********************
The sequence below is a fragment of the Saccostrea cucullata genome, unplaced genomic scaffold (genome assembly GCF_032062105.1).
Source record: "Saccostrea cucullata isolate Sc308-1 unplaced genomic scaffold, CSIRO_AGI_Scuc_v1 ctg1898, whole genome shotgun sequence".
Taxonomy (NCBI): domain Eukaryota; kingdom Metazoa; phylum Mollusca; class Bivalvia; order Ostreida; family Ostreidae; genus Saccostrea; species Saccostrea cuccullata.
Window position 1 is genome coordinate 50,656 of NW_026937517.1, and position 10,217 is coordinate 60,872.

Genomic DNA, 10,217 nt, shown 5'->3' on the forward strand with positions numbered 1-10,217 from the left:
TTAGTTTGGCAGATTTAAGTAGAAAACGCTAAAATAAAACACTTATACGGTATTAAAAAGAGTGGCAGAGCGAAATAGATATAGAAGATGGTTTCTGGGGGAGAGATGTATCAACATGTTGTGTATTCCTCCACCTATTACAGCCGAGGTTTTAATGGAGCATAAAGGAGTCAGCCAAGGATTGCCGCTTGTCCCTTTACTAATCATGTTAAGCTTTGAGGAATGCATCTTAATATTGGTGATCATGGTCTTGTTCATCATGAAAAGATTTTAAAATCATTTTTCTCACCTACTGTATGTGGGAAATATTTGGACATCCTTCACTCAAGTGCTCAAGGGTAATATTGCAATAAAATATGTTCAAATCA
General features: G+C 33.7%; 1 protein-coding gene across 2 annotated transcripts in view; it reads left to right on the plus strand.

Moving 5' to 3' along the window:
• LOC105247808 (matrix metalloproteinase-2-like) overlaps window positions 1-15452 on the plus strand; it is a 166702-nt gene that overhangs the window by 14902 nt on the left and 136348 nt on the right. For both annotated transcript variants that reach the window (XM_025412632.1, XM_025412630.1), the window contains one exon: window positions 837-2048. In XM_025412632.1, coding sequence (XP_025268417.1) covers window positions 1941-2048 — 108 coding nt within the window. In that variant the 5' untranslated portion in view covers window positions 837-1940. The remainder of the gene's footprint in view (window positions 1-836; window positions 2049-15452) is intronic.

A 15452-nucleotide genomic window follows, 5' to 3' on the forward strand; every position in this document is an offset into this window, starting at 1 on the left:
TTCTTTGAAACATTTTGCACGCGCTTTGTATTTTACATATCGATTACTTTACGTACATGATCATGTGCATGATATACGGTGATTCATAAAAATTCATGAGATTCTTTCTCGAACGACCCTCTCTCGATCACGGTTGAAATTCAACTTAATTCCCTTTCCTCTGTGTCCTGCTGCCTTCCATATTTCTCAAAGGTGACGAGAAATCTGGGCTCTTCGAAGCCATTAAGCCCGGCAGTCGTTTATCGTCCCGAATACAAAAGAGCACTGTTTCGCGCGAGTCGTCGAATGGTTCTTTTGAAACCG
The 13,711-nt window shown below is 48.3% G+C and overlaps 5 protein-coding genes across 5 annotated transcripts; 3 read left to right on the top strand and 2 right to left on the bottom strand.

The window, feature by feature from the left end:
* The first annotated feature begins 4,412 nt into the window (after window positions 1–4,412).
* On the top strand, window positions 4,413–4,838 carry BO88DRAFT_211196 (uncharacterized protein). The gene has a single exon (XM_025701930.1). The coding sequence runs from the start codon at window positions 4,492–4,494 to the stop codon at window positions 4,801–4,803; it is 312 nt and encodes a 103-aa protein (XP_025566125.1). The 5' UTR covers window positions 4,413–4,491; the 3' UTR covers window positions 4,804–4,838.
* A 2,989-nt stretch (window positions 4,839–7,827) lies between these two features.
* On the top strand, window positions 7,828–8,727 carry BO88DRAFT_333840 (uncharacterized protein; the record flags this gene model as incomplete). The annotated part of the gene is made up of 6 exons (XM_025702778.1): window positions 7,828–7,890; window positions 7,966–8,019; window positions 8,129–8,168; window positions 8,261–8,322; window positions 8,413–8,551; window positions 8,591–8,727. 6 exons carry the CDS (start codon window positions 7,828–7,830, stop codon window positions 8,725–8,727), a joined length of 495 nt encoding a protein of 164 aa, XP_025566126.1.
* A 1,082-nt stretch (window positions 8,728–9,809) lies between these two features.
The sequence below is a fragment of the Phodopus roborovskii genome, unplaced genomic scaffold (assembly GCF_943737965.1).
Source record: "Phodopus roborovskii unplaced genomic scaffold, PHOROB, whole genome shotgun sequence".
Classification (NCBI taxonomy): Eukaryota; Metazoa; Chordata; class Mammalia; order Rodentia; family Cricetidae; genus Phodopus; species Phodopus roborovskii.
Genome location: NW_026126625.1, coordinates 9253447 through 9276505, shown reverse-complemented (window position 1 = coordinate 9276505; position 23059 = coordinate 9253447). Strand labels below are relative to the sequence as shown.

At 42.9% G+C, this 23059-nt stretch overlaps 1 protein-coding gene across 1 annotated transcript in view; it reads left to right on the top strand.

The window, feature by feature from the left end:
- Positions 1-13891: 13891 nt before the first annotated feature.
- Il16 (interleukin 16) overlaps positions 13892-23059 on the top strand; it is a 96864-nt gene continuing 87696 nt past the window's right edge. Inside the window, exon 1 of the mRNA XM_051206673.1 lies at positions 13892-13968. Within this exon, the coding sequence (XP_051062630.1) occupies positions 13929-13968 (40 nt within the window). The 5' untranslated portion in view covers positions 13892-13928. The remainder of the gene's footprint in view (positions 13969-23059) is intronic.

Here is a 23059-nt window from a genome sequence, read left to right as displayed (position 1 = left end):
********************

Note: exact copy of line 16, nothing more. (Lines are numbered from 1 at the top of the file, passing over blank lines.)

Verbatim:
* A 2,989-nt stretch (window positions 4,839–7,827) lies between these two features.